Thursday, May 11, 2023

Alleged Negligence Regarding Pedestrian Crossing Sign Found to Fall Within Real Estate Exception to Sovereign Immunity

In the case of Estate of Patterson v. Rockefeller Group Int. Inc., No. 2022-CV-0060 (C.P. Leh. Co. Aug. 22, 2022 Johnson, P.J.), the court found that a Plaintiff’s wrongful death claim against PennDOT was not barred by the sovereign immunity doctrine where the Plaintiff alleged that an artificial condition in the form of an allegedly non-functioning pedestrian crossing sign along a highway that was allegedly under the control of PennDOT was the cause of the Plaintiff’s injuries.

The Preliminary Objections filed by PennDOT in his case were denied in part and sustained in part.

The Plaintiff alleged that the decedent was struck and killed by a motor vehicle while crossing an intersection on a street undergoing a road-widening project. The Plaintiff alleged that the decedent was crossing the road in an area that PennDOT was responsible for and in which the pedestrian crossing sign had inoperable flashing yellow lights that were covered.

In response to PennDOT’s efforts to have the case dismissed under the Sovereign Immunity Act, the court found that the Plaintiff’s allegations of a breach of the Defendant’s duty to properly maintain a pedestrian crossing sign was an action in negligence that satisfied the first prong for defeating the Defendant’s assertion of sovereign immunity, i.e., the statement of a valid cause of action for negligence.

The court found that the second prong under the Sovereign Immunity Act required the Plaintiff to establish that the negligent act complained of fell within any of ten (10) exceptions to sovereign immunity.

Among its claims, the Plaintiff alleged that the Defendant PennDOT installed an item as part of its real estate, namely a pedestrian crossing sign adjacent to a public highway, in a manner that created a hazardous condition.

The court found that this allegation was sufficient to invoke the real estate exception to sovereign immunity. As such, the court found that the Plaintiff had stated a valid cause of action which was not subject to dismissal.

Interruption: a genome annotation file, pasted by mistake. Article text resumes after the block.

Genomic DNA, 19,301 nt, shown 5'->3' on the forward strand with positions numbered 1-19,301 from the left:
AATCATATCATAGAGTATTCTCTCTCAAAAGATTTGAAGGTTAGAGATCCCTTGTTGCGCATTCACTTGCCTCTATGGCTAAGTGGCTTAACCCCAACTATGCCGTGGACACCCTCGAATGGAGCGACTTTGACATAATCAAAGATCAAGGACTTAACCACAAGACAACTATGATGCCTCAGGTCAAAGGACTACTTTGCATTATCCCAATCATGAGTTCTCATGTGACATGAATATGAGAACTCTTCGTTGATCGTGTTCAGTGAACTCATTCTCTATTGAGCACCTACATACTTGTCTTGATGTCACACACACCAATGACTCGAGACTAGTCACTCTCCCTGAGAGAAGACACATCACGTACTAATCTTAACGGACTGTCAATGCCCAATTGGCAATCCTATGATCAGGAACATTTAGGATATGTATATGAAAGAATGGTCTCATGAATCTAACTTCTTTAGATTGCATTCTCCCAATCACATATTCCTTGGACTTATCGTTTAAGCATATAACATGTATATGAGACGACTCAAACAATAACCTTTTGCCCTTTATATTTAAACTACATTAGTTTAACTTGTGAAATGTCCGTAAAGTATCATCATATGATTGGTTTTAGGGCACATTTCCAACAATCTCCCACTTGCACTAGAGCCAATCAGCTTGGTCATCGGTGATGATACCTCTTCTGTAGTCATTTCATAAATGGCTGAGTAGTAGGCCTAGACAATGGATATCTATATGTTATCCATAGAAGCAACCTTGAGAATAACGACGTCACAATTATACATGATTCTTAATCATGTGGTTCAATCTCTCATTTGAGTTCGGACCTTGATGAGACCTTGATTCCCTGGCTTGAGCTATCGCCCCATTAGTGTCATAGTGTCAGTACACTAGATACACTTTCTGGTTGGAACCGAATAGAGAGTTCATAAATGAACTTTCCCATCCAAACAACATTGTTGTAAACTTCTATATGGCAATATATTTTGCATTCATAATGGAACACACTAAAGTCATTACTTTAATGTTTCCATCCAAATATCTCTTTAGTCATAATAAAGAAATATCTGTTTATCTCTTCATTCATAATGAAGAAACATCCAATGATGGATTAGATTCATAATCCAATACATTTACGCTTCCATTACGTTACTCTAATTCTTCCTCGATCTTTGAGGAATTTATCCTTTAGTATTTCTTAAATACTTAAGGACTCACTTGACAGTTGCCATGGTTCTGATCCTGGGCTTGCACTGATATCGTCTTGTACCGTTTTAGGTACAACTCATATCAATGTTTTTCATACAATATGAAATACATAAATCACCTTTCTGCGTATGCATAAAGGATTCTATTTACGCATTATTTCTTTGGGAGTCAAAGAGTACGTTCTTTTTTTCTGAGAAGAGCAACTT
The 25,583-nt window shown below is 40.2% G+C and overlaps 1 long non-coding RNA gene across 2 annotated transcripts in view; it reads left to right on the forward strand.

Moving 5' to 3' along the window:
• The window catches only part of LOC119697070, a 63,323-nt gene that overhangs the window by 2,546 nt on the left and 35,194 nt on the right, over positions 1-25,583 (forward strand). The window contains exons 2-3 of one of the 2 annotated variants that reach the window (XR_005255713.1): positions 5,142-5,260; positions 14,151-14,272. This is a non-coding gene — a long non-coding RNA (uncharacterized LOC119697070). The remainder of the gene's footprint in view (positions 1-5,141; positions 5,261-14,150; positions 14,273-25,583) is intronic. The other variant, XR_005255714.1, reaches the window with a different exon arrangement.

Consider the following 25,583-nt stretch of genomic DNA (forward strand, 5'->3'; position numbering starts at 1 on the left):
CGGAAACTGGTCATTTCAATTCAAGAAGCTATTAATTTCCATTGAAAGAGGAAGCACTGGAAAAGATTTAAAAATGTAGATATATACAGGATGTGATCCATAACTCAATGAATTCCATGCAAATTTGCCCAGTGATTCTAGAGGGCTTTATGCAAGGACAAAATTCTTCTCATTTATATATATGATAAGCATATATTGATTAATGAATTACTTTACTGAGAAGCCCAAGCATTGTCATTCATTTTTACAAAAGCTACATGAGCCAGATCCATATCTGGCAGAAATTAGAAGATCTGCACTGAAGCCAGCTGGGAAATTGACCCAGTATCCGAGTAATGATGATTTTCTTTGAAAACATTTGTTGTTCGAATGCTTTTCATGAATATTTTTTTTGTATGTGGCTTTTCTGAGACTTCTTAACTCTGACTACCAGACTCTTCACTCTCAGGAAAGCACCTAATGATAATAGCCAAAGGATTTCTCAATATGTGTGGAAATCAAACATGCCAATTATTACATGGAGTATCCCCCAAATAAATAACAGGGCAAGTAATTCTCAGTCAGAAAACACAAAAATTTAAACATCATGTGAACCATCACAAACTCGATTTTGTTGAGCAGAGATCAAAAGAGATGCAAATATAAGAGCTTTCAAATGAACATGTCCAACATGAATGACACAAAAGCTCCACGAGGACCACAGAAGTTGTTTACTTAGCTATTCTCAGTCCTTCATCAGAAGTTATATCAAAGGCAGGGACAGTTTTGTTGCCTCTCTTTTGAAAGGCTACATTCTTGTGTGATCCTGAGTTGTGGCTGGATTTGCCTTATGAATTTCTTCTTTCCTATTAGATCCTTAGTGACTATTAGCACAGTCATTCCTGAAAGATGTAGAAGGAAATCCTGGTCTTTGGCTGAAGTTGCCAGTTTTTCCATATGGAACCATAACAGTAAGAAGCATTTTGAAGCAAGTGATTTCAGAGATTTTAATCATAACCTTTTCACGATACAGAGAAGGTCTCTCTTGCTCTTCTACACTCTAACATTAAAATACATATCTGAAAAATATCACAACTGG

PennDOT also asserted that the Plaintiff’s claims of recklessness and willful indifference should be stricken because the Sovereign Immunity Act only allowed claims for negligence in certain circumstances.

The court found that the Defendant was correct in arguing that the Plaintiff’s claims are recklessness and willful indifference were legally invalid. Under the express terms the Sovereign Immunity Act, sovereign immunity is only waived in actions against the Commonwealth for damages arising out of negligent acts.

The court also reviewed the remainder of the Plaintiff’s allegations which allege various failures to act on the part of PennDOT. The court found that those claims were barred as it was well-established that claims against the Commonwealth based upon a failure to act are barred by the sovereign immunity doctrine.

Anyone wishing to review a copy of this decision may click this LINK.

Source: “Digest of Recent Opinions.” Pennsylvania Law Weekly (April 11, 2023).

Source of image:  Photo by Lukas Hartman on

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